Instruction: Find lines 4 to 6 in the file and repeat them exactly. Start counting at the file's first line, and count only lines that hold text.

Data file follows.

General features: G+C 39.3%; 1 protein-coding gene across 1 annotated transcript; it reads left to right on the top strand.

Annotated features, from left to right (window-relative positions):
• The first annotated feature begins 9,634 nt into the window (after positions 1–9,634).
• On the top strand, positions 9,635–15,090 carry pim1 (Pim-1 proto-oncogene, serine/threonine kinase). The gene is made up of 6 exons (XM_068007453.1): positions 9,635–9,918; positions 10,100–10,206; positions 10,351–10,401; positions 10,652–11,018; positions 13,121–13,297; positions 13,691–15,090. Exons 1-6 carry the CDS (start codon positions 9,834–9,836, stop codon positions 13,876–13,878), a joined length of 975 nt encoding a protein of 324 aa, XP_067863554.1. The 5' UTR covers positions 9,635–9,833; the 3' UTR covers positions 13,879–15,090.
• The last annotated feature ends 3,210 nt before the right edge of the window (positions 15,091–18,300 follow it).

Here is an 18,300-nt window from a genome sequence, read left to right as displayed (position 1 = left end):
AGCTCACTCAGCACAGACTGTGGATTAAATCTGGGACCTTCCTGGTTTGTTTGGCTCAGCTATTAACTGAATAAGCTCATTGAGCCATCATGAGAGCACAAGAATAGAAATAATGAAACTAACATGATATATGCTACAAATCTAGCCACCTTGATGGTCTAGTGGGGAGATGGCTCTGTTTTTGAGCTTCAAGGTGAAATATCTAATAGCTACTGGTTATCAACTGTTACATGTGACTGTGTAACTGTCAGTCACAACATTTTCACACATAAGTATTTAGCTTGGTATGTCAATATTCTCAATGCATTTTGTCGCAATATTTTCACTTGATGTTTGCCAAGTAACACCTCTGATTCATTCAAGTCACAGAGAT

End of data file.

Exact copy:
• On the top strand, positions 9,635–15,090 carry pim1 (Pim-1 proto-oncogene, serine/threonine kinase). The gene is made up of 6 exons (XM_068007453.1): positions 9,635–9,918; positions 10,100–10,206; positions 10,351–10,401; positions 10,652–11,018; positions 13,121–13,297; positions 13,691–15,090. Exons 1-6 carry the CDS (start codon positions 9,834–9,836, stop codon positions 13,876–13,878), a joined length of 975 nt encoding a protein of 324 aa, XP_067863554.1. The 5' UTR covers positions 9,635–9,833; the 3' UTR covers positions 13,879–15,090.
• The last annotated feature ends 3,210 nt before the right edge of the window (positions 15,091–18,300 follow it).

Here is an 18,300-nt window from a genome sequence, read left to right as displayed (position 1 = left end):